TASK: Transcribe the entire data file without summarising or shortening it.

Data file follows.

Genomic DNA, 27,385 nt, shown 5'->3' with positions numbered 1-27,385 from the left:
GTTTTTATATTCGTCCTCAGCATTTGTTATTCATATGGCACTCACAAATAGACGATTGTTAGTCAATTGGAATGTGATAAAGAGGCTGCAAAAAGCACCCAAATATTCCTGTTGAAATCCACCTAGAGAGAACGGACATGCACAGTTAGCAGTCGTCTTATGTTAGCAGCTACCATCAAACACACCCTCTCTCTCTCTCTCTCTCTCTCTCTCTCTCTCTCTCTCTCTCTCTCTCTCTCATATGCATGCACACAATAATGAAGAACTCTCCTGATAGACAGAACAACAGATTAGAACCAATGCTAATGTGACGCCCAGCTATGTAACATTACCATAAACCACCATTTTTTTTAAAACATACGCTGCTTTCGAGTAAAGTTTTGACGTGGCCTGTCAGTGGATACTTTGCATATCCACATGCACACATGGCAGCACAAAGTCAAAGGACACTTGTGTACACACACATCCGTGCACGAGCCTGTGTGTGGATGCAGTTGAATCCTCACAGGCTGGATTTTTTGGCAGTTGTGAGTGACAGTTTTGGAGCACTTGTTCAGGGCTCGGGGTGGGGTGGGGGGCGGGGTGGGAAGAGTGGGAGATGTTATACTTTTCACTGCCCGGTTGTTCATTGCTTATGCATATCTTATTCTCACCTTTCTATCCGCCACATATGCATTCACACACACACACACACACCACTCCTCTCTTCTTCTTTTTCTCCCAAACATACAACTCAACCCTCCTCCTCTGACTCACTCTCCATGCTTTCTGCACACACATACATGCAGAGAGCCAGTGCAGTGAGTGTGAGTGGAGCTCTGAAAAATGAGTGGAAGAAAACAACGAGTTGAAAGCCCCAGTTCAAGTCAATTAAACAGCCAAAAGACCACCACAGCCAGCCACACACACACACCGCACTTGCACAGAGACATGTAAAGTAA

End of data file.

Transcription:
Genomic DNA, 27,385 nt, shown 5'->3' with positions numbered 1-27,385 from the left:
GTTTTTATATTCGTCCTCAGCATTTGTTATTCATATGGCACTCACAAATAGACGATTGTTAGTCAATTGGAATGTGATAAAGAGGCTGCAAAAAGCACCCAAATATTCCTGTTGAAATCCACCTAGAGAGAACGGACATGCACAGTTAGCAGTCGTCTTATGTTAGCAGCTACCATCAAACACACCCTCTCTCTCTCTCTCTCTCTCTCTCTCTCTCTCTCTCTCTCTCTCTCTCTCTCATATGCATGCACACAATAATGAAGAACTCTCCTGATAGACAGAACAACAGATTAGAACCAATGCTAATGTGACGCCCAGCTATGTAACATTACCATAAACCACCATTTTTTTTAAAACATACGCTGCTTTCGAGTAAAGTTTTGACGTGGCCTGTCAGTGGATACTTTGCATATCCACATGCACACATGGCAGCACAAAGTCAAAGGACACTTGTGTACACACACATCCGTGCACGAGCCTGTGTGTGGATGCAGTTGAATCCTCACAGGCTGGATTTTTTGGCAGTTGTGAGTGACAGTTTTGGAGCACTTGTTCAGGGCTCGGGGTGGGGTGGGGGGCGGGGTGGGAAGAGTGGGAGATGTTATACTTTTCACTGCCCGGTTGTTCATTGCTTATGCATATCTTATTCTCACCTTTCTATCCGCCACATATGCATTCACACACACACACACACACCACTCCTCTCTTCTTCTTTTTCTCCCAAACATACAACTCAACCCTCCTCCTCTGACTCACTCTCCATGCTTTCTGCACACACATACATGCAGAGAGCCAGTGCAGTGAGTGTGAGTGGAGCTCTGAAAAATGAGTGGAAGAAAACAACGAGTTGAAAGCCCCAGTTCAAGTCAATTAAACAGCCAAAAGACCACCACAGCCAGCCACACACACACACCGCACTTGCACAGAGACATGTAAAGTAA